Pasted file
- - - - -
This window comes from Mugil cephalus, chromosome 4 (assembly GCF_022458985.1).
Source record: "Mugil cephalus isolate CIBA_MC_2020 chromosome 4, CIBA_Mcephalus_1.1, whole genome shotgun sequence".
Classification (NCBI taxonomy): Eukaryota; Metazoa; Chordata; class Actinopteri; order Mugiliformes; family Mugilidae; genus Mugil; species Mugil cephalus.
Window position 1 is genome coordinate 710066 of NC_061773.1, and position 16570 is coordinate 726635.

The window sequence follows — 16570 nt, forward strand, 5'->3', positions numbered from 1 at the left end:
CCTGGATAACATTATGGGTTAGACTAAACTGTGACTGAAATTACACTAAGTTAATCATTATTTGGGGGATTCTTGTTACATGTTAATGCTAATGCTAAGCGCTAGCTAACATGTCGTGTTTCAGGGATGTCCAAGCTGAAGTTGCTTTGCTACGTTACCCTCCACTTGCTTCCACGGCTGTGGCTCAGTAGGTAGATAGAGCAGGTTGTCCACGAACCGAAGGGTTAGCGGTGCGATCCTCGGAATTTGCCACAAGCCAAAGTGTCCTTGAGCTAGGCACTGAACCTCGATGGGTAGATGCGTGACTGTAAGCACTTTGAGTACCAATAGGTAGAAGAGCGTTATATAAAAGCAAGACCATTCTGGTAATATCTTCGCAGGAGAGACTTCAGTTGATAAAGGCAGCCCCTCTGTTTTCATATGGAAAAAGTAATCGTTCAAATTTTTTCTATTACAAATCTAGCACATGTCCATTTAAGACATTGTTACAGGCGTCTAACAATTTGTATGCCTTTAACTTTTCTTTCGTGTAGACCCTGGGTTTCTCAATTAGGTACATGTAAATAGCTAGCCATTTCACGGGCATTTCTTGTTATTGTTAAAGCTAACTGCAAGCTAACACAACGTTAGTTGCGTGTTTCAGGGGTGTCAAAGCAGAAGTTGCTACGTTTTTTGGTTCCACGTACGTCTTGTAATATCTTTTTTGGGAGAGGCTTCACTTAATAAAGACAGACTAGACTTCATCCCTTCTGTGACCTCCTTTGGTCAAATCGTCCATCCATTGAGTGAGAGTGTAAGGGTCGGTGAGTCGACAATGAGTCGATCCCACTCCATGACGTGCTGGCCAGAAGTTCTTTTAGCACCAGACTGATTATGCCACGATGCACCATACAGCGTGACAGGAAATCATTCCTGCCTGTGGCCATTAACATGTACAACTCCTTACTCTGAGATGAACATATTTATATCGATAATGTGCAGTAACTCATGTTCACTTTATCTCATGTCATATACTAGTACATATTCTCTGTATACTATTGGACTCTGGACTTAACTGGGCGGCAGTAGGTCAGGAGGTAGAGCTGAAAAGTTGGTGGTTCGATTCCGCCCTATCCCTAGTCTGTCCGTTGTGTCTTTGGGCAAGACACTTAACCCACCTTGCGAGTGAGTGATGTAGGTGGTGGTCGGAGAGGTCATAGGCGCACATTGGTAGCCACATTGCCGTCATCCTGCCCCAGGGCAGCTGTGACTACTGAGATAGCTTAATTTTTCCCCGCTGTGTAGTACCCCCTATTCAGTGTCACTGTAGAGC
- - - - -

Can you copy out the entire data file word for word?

This window comes from Mugil cephalus, chromosome 4 (assembly GCF_022458985.1).
Source record: "Mugil cephalus isolate CIBA_MC_2020 chromosome 4, CIBA_Mcephalus_1.1, whole genome shotgun sequence".
Classification (NCBI taxonomy): Eukaryota; Metazoa; Chordata; class Actinopteri; order Mugiliformes; family Mugilidae; genus Mugil; species Mugil cephalus.
Window position 1 is genome coordinate 710066 of NC_061773.1, and position 16570 is coordinate 726635.

The window sequence follows — 16570 nt, forward strand, 5'->3', positions numbered from 1 at the left end:
CCTGGATAACATTATGGGTTAGACTAAACTGTGACTGAAATTACACTAAGTTAATCATTATTTGGGGGATTCTTGTTACATGTTAATGCTAATGCTAAGCGCTAGCTAACATGTCGTGTTTCAGGGATGTCCAAGCTGAAGTTGCTTTGCTACGTTACCCTCCACTTGCTTCCACGGCTGTGGCTCAGTAGGTAGATAGAGCAGGTTGTCCACGAACCGAAGGGTTAGCGGTGCGATCCTCGGAATTTGCCACAAGCCAAAGTGTCCTTGAGCTAGGCACTGAACCTCGATGGGTAGATGCGTGACTGTAAGCACTTTGAGTACCAATAGGTAGAAGAGCGTTATATAAAAGCAAGACCATTCTGGTAATATCTTCGCAGGAGAGACTTCAGTTGATAAAGGCAGCCCCTCTGTTTTCATATGGAAAAAGTAATCGTTCAAATTTTTTCTATTACAAATCTAGCACATGTCCATTTAAGACATTGTTACAGGCGTCTAACAATTTGTATGCCTTTAACTTTTCTTTCGTGTAGACCCTGGGTTTCTCAATTAGGTACATGTAAATAGCTAGCCATTTCACGGGCATTTCTTGTTATTGTTAAAGCTAACTGCAAGCTAACACAACGTTAGTTGCGTGTTTCAGGGGTGTCAAAGCAGAAGTTGCTACGTTTTTTGGTTCCACGTACGTCTTGTAATATCTTTTTTGGGAGAGGCTTCACTTAATAAAGACAGACTAGACTTCATCCCTTCTGTGACCTCCTTTGGTCAAATCGTCCATCCATTGAGTGAGAGTGTAAGGGTCGGTGAGTCGACAATGAGTCGATCCCACTCCATGACGTGCTGGCCAGAAGTTCTTTTAGCACCAGACTGATTATGCCACGATGCACCATACAGCGTGACAGGAAATCATTCCTGCCTGTGGCCATTAACATGTACAACTCCTTACTCTGAGATGAACATATTTATATCGATAATGTGCAGTAACTCATGTTCACTTTATCTCATGTCATATACTAGTACATATTCTCTGTATACTATTGGACTCTGGACTTAACTGGGCGGCAGTAGGTCAGGAGGTAGAGCTGAAAAGTTGGTGGTTCGATTCCGCCCTATCCCTAGTCTGTCCGTTGTGTCTTTGGGCAAGACACTTAACCCACCTTGCGAGTGAGTGATGTAGGTGGTGGTCGGAGAGGTCATAGGCGCACATTGGTAGCCACATTGCCGTCATCCTGCCCCAGGGCAGCTGTGACTACTGAGATAGCTTAATTTTTCCCCGCTGTGTAGTACCCCCTATTCAGTGTCACTGTAGAGC